Abstract [en]

Lakes and reservoirs are important emitters of methane, a strong greenhouse gas, to the atmosphere. Methane is produced in absence of oxygen by specific microbes that degrade the organic matter in the sediment. Currently, it is still uncertain which specific sediment properties control the production of methane, and if such properties are the same across lakes and reservoirs located in different ecosystem. To test this, we collected sediment cores from several lakes across different ecosystems in Sweden, and we measured potential methane formation rates. Methane formation rates varied greatly among lakes and was related to the quality and quantity of organic matter in the sediment. From this experiment, we calculated an empirical model that can predict methane formation rates as a function of sediment age and nitrogen content. Moreover, we found that our model could well predict potential methane formation rates in tropical reservoirs. In conclusion, sediment age and nitrogen content are universal controlling factors of methane formation rates across lakes and reservoirs in different ecosystems, from tropics to arctic tundra. Our findings provide a valuable tool to improve estimates of methane emission from lakes and reservoirs and illustrates how sediment characteristics play a crucial role in regulating methane formation rates.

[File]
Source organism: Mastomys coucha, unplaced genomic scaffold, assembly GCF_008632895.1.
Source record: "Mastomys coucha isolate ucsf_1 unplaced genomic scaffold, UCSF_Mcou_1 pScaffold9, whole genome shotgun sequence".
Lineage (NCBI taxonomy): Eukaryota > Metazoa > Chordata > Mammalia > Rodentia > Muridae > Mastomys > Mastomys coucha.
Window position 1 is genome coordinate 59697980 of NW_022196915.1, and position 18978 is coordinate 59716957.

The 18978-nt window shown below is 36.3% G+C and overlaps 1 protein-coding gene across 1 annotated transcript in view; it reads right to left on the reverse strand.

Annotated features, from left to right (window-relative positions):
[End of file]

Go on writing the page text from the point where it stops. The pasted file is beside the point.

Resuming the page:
Place, publisher, year, edition, pages
American Geophysical Union (AGU), 2024. Vol. 129, no 1, article id e2023JG007463
Keywords [en]
carbon cycle, methane, lakes, sediment age, nitrogen
National Category
Environmental Sciences Ecology
Identifiers
URN: urn:nbn:se:uu:diva-522266DOI: 10.1029/2023JG007463ISI: 001146869400001OAI: oai:DiVA.org:uu-522266DiVA, id: diva2:1834684
Funder
Swedish Research Council, 2017-04405Olsson-Borghs stiftelseAvailable from: 2024-02-05 Created: 2024-02-05 Last updated: 2024-04-05Bibliographically approved
In thesis
1. Understanding and predicting methane formation and bubble emission from lakes